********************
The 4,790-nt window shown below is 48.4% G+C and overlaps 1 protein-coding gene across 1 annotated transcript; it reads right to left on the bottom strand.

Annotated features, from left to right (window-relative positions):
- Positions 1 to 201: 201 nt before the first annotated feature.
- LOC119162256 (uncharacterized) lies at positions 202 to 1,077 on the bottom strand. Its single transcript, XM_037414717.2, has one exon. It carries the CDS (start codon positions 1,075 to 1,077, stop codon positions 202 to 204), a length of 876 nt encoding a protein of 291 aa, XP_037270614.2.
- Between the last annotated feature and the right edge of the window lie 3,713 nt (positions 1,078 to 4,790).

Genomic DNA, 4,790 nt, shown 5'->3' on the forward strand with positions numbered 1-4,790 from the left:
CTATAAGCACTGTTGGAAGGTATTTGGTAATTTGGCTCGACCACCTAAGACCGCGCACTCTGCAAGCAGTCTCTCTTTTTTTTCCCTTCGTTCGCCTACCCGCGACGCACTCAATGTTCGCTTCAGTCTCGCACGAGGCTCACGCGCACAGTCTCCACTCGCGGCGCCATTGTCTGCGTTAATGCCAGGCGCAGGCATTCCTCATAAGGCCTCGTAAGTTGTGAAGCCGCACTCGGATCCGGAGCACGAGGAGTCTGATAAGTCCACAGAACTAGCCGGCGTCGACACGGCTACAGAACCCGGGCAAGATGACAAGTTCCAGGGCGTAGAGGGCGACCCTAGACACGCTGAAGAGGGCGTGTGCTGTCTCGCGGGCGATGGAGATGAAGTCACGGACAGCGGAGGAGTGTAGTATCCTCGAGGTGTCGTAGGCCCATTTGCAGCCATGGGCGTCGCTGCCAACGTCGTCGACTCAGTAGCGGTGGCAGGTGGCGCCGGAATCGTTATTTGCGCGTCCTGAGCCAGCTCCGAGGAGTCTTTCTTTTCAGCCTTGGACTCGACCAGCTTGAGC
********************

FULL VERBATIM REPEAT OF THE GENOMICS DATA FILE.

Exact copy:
The 4,790-nt window shown below is 48.4% G+C and overlaps 1 protein-coding gene across 1 annotated transcript; it reads right to left on the bottom strand.

Annotated features, from left to right (window-relative positions):
- Positions 1 to 201: 201 nt before the first annotated feature.
- LOC119162256 (uncharacterized) lies at positions 202 to 1,077 on the bottom strand. Its single transcript, XM_037414717.2, has one exon. It carries the CDS (start codon positions 1,075 to 1,077, stop codon positions 202 to 204), a length of 876 nt encoding a protein of 291 aa, XP_037270614.2.
- Between the last annotated feature and the right edge of the window lie 3,713 nt (positions 1,078 to 4,790).

Genomic DNA, 4,790 nt, shown 5'->3' on the forward strand with positions numbered 1-4,790 from the left:
CTATAAGCACTGTTGGAAGGTATTTGGTAATTTGGCTCGACCACCTAAGACCGCGCACTCTGCAAGCAGTCTCTCTTTTTTTTCCCTTCGTTCGCCTACCCGCGACGCACTCAATGTTCGCTTCAGTCTCGCACGAGGCTCACGCGCACAGTCTCCACTCGCGGCGCCATTGTCTGCGTTAATGCCAGGCGCAGGCATTCCTCATAAGGCCTCGTAAGTTGTGAAGCCGCACTCGGATCCGGAGCACGAGGAGTCTGATAAGTCCACAGAACTAGCCGGCGTCGACACGGCTACAGAACCCGGGCAAGATGACAAGTTCCAGGGCGTAGAGGGCGACCCTAGACACGCTGAAGAGGGCGTGTGCTGTCTCGCGGGCGATGGAGATGAAGTCACGGACAGCGGAGGAGTGTAGTATCCTCGAGGTGTCGTAGGCCCATTTGCAGCCATGGGCGTCGCTGCCAACGTCGTCGACTCAGTAGCGGTGGCAGGTGGCGCCGGAATCGTTATTTGCGCGTCCTGAGCCAGCTCCGAGGAGTCTTTCTTTTCAGCCTTGGACTCGACCAGCTTGAGC